During an appearance on CNN's New Day Wednesday morning, Washington Post reporter Josh Dawsey criticized President Trump for often congratulating "leaders who are not democratically elected" and cast doubt on the President's desire to have a positive relationship with Russia, suggesting the Special Counsel's indictment of Russian nationals and organizations for interfering in the 2016 presidential election created an appearance of impropriety.
Dawsey wrote a story for The Washington Post alleging that President Trump congratulated Russian President Vladimir Putin on his re-election despite pleadings from his national security team not to do so. According to Dawsey’s reporting, President Trump also neglected to bring up the recent poisoning of an ex-Russian spy residing in Britain during his phone call with his Putin, going against the advice of his advisers.
Co-host Chris Cuomo then pressed Dawsey about the White House’s rationale for the “relatively light hand that the President uses with Putin.” Dawsey’s response seemed to rely heavily on the standard left-wing talk point that President Trump has an unhealthy sympathy toward autocratic regimes: “The President often congratulates leaders who are not democratically elected. You see him congratulating the Chinese President who has now made himself President for life, you see him congratulating the Turkish President, who is seen as a strong man. He often gives autocratic and dictators congratulations even when they win elections, even if the elections are not done like the United States elections are done.”
Dawsey then dismissed the White House’s counter-argument that the President has in fact taken a tough stance against Russia: “the President has said repeatedly he wants to have a positive relationship with Vladimir Putin. That has attracted a lot of scrutiny Chris because of, you know, the investigation into did Russians affect the election? There’s been charges now brought by Special Counsel Mueller showing how they tried to sway the election; 13 different people.”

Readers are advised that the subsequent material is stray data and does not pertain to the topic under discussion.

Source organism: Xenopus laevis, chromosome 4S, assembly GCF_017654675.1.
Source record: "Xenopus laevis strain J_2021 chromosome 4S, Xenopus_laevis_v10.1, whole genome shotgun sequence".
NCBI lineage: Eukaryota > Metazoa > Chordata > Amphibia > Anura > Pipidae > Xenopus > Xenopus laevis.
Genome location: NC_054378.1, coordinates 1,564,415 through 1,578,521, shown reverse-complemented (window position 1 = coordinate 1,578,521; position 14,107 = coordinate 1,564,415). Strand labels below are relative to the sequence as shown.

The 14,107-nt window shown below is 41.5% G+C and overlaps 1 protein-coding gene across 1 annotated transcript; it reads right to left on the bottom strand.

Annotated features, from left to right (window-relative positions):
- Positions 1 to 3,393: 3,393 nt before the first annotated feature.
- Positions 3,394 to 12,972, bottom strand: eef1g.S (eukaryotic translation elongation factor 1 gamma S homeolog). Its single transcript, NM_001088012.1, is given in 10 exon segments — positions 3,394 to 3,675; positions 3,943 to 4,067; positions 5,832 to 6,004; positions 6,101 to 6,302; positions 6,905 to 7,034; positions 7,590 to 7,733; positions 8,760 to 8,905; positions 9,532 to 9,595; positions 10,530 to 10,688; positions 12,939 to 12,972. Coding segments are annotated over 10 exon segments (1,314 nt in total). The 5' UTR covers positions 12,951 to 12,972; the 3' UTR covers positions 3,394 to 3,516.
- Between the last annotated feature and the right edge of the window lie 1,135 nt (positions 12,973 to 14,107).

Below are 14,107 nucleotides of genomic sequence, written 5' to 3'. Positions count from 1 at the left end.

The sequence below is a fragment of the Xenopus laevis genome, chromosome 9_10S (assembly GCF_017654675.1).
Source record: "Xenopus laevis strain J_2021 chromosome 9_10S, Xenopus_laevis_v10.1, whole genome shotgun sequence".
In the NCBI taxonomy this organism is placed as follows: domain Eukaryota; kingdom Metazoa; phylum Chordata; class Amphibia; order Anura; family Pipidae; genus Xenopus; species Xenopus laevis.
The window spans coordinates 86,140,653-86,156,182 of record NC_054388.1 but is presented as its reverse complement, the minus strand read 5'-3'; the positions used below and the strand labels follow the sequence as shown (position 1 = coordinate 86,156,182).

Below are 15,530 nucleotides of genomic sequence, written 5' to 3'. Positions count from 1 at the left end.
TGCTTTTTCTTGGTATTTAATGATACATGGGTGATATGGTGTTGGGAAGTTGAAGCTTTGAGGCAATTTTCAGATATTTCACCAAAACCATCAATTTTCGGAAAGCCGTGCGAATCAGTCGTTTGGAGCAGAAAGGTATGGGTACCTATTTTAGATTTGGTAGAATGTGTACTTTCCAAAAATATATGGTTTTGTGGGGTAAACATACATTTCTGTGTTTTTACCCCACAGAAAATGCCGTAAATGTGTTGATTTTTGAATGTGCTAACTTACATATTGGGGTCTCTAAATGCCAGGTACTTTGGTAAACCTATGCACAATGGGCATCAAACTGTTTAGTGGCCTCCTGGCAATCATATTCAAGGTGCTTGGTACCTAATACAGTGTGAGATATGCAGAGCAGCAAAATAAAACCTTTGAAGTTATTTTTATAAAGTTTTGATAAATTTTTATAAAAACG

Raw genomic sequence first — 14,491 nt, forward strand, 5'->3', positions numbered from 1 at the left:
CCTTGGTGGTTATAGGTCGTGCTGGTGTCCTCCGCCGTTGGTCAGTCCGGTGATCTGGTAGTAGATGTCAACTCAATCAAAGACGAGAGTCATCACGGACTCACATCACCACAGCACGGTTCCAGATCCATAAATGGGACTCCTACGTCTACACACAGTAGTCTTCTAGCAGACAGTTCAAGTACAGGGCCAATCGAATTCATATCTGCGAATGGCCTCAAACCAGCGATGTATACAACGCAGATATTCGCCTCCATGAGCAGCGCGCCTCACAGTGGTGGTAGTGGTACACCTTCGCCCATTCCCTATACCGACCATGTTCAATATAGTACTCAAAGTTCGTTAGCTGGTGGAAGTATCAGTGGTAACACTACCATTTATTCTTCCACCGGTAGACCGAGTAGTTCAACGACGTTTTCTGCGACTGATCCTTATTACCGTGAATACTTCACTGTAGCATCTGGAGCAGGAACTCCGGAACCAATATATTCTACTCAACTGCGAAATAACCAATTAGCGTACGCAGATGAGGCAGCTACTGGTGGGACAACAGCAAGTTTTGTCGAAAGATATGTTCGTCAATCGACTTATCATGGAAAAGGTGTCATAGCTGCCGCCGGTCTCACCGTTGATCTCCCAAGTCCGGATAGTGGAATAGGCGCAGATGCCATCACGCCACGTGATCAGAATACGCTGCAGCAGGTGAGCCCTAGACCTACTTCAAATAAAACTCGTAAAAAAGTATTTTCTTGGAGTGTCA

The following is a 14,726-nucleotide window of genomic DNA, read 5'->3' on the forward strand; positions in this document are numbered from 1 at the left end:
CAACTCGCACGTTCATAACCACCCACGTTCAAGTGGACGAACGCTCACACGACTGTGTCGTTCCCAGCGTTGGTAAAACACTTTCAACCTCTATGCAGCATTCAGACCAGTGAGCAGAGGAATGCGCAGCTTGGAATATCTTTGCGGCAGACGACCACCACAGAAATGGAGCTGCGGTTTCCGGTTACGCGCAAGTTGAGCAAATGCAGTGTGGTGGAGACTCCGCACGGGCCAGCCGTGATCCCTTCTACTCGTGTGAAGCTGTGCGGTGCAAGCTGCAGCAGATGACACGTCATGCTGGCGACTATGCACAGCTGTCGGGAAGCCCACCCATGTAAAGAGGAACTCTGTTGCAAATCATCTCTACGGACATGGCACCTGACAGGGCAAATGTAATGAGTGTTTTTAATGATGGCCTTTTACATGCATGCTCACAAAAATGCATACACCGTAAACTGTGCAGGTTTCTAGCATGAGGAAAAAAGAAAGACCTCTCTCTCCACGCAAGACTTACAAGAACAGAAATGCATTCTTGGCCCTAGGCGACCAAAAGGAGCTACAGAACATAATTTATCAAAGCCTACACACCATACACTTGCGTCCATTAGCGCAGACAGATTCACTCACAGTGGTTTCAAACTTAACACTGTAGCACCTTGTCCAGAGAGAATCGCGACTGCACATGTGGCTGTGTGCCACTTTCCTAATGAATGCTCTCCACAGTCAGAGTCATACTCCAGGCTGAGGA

Dawsey and his fellow media minions’ criticism of Trump for congratulating President Putin’s re-election in addition to wanting a strong relationship with Russia might carry a bit more water had they held President Obama to the same standard. In 2012, Obama also called to congratulate Putin on his successful election campaign.
In the wake of the media hysteria over President Trump’s phone call to Putin, only the Today show even bothered to mention this. Also, the media stayed mostly silent when President Obama told outgoing Russian President Dmitry Medvedev he would have “more flexibility” after his re-election, specifically telling Medvedev to transmit that message to his successor Vladimir Putin.
Obama's comments indicate that he would have liked to have a positive relationship with Russia, exactly like President Trump does now. The media must really expect the American public to have short memories.
The media will continue to paint President Trump as a Russian puppet. They will happily dismiss any evidence to the contrary, including his recent decisions to arm Ukraine and impose sanctions on the Putin regime for interfering in the 2016 election.
CNN New Day
CHRIS CUOMO: The President is facing partisan backlash for congratulating Vladimir Putin on his re-election. CNN has learned White House Chief of Staff John Kelly is furious about the leaks, about this phone call getting into The Washington Post. The newspaper reporting that the President congratulated Putin despite the advice of his National Security Advisers. That’s probably the part that bothers Kelly the most. Joining us now is CNN political analyst Josh Dawsey, he’s one of the reporters for The Washington Post that broke the story. You made the General angry. Josh, obviously, they don’t like leaks in that White House but what do the leaks suggest to you?